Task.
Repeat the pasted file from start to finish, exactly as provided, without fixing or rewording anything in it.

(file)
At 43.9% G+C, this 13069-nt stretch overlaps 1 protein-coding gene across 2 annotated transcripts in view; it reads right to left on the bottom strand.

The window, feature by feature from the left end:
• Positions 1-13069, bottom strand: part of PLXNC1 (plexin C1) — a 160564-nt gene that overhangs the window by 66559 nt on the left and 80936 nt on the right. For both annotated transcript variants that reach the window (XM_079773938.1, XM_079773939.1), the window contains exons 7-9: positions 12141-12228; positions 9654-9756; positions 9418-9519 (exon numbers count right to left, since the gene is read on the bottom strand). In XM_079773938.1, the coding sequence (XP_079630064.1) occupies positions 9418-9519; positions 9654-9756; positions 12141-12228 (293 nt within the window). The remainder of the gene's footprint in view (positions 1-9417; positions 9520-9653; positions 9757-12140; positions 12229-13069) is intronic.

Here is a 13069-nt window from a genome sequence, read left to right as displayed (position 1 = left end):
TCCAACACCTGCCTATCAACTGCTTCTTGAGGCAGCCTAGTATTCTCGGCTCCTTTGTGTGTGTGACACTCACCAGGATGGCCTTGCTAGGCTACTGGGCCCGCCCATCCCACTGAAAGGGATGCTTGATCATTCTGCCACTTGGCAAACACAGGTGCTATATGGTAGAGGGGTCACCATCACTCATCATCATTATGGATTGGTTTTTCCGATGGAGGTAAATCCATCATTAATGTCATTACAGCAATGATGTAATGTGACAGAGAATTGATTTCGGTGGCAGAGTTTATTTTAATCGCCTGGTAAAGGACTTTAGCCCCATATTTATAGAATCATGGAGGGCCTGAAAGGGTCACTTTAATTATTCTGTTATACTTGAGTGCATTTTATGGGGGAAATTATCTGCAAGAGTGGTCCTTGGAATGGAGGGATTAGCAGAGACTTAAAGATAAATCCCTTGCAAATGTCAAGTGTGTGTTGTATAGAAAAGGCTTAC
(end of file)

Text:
At 43.9% G+C, this 13069-nt stretch overlaps 1 protein-coding gene across 2 annotated transcripts in view; it reads right to left on the bottom strand.

The window, feature by feature from the left end:
• Positions 1-13069, bottom strand: part of PLXNC1 (plexin C1) — a 160564-nt gene that overhangs the window by 66559 nt on the left and 80936 nt on the right. For both annotated transcript variants that reach the window (XM_079773938.1, XM_079773939.1), the window contains exons 7-9: positions 12141-12228; positions 9654-9756; positions 9418-9519 (exon numbers count right to left, since the gene is read on the bottom strand). In XM_079773938.1, the coding sequence (XP_079630064.1) occupies positions 9418-9519; positions 9654-9756; positions 12141-12228 (293 nt within the window). The remainder of the gene's footprint in view (positions 1-9417; positions 9520-9653; positions 9757-12140; positions 12229-13069) is intronic.

Here is a 13069-nt window from a genome sequence, read left to right as displayed (position 1 = left end):
TCCAACACCTGCCTATCAACTGCTTCTTGAGGCAGCCTAGTATTCTCGGCTCCTTTGTGTGTGTGACACTCACCAGGATGGCCTTGCTAGGCTACTGGGCCCGCCCATCCCACTGAAAGGGATGCTTGATCATTCTGCCACTTGGCAAACACAGGTGCTATATGGTAGAGGGGTCACCATCACTCATCATCATTATGGATTGGTTTTTCCGATGGAGGTAAATCCATCATTAATGTCATTACAGCAATGATGTAATGTGACAGAGAATTGATTTCGGTGGCAGAGTTTATTTTAATCGCCTGGTAAAGGACTTTAGCCCCATATTTATAGAATCATGGAGGGCCTGAAAGGGTCACTTTAATTATTCTGTTATACTTGAGTGCATTTTATGGGGGAAATTATCTGCAAGAGTGGTCCTTGGAATGGAGGGATTAGCAGAGACTTAAAGATAAATCCCTTGCAAATGTCAAGTGTGTGTTGTATAGAAAAGGCTTAC